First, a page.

It is with a heavy heart that we are hearing news today that our chief reviewer, Tim Stenhouse, has died at home in Manchester. Tim has been the back bone of UK Vibe for over 20 years and we struggle to find the right words to use to convey our deep sadness.
Steve Williams (Editor)
When Charles Aznavour died in October last year, Tim Stenhouse searched the Internet for the best documentaries and concerts to remember him by. * When Albert Finney died this February, an actor local to our Salford roots, Tim made a point of revisiting Saturday Night and Sunday Morning. Tim’s devout commemorative streak affirmed that people mattered, that a purpose of culture was to preserve that recognition.
Now it’s time to reread some jazz reviews and revive memories that affirm Tim Stenhouse as a fellow who mattered: the contribution of his personality and awareness made good copy for anyone hoping society might yet find a way to get civilized.
We went to the same early schools but I was five years senior so that coincidence passed us by till we met in our fifties. I only knew Tim in his last year but here’s how fast we caught up: Tim would call round about once every three weeks around 2pm, usually weekends, and shoot the breeze until 11 or 12 at night. Good company!
His enquiring mind was open to stacks of books and films and vintage posters and magazines cluttered everywhere in my home when he wasn’t sampling his own collections from his bag. And a well-worn notebook: Tim carried with him everywhere not a mobile phone but handwritten notes on topics and titles and contacts to follow up tomorrow. What he was sharing with you, whenever he posted a review, was his latest findings in the culture he was building for himself.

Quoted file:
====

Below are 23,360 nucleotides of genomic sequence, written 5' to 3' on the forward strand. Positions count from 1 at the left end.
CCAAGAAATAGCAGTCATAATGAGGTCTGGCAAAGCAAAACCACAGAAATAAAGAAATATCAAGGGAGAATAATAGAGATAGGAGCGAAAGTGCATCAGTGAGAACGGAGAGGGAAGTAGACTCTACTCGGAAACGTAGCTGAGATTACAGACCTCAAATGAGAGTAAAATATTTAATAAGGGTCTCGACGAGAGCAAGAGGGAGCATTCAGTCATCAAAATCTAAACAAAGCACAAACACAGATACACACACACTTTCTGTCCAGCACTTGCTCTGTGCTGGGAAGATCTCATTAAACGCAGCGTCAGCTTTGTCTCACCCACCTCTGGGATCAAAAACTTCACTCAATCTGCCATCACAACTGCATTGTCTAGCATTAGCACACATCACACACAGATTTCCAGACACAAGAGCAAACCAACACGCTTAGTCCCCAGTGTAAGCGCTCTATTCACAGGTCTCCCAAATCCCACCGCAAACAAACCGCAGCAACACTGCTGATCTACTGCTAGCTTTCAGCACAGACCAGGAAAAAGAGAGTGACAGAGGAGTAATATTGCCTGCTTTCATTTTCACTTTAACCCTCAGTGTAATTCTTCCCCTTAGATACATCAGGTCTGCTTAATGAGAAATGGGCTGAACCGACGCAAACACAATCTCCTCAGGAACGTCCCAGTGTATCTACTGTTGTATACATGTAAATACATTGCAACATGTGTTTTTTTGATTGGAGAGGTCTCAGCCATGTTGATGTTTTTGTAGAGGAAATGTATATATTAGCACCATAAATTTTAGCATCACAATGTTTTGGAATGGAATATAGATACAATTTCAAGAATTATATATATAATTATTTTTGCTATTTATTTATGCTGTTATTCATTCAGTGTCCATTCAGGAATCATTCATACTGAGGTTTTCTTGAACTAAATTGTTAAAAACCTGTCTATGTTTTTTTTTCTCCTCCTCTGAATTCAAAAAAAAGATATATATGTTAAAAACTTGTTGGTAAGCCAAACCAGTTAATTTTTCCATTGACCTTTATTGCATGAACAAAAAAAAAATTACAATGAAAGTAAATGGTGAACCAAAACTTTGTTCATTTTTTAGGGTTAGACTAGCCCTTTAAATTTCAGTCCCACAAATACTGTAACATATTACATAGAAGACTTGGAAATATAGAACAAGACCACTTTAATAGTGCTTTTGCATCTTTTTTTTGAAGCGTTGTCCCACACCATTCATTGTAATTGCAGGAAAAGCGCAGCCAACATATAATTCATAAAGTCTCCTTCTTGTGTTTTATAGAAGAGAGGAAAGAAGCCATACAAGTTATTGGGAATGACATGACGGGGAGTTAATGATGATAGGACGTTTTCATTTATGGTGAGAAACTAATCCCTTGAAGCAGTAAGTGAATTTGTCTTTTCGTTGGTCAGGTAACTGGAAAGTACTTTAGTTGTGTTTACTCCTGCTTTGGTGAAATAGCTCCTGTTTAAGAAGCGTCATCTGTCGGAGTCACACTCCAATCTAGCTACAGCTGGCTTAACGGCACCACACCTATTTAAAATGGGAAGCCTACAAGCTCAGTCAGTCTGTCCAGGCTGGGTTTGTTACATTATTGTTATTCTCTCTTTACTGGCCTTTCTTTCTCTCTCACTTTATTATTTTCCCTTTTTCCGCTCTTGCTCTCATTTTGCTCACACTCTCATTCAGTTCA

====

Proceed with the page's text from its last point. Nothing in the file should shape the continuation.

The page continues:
“Through learning French, I discovered Brazilian culture and literature (both Jorge Amado and Chico Buarque and Caetano Veloso), Italian and Japanese cinema and even independent American cinema (a season of David Lynch films). Moreover, you are able to place yourself inside the mind of a French national to try and understand why they collectively think the way they do.”
Tim wrote that in his autobiographical ‘Living and Woking in France’ on his linkedin page in 2017.
There’s nothing he didn’t know about the French New Wave or anything that crossed the Channel. His jazz appreciation was off the scale; and he shared his findings by regularly presenting to Manchester’s Jazz Society because there was no difference in Tim’s mind between learning and socialising; and the only thing that exceeded his knowledge was his curiosity, outdistancing his PhD.
“Try Will Friedwald!” Once you’ve read Pete Hamill and Gay Talese, it’s hard to find writing about Sinatra that meets Sinatra’s standards of delivery but Tim found me a zinger, because recommending material to supplement your taste was his everyday conversation.
I showed him a jazzy feature adaptation of Othello called All Night Long from 1962 — Patrick McGoohan and Richard Attenborough and coincidentally featuring Mingus and Brubeck and Dankworth and Tubby Hayes and all — along with the original poster autographed by some of the people — and his ebullience was Christmassy. He spoke like the House of Lords but his vivacious affirmation of the life of the mind spoke of his Irish descent, somewhere between James Joyce and Edna O’Brien. His adventurous sensibility was English, Gallic and Gaelic, and somehow Caucasian Caribbean.
The absurdities of society didn’t pass him by; he carried Jacques Tati’s worldview around in his head. When I told him, more than once, that I was not interested in anything Coltrane had done past 1958, so contrary to his own estimation, he let it go and laughed, and then so would I. His writing and his manner had recognition of personal space, like Miles Davis spacing the notes. I heard it whenever he called at my door: he knocked like a dormouse. Timorous.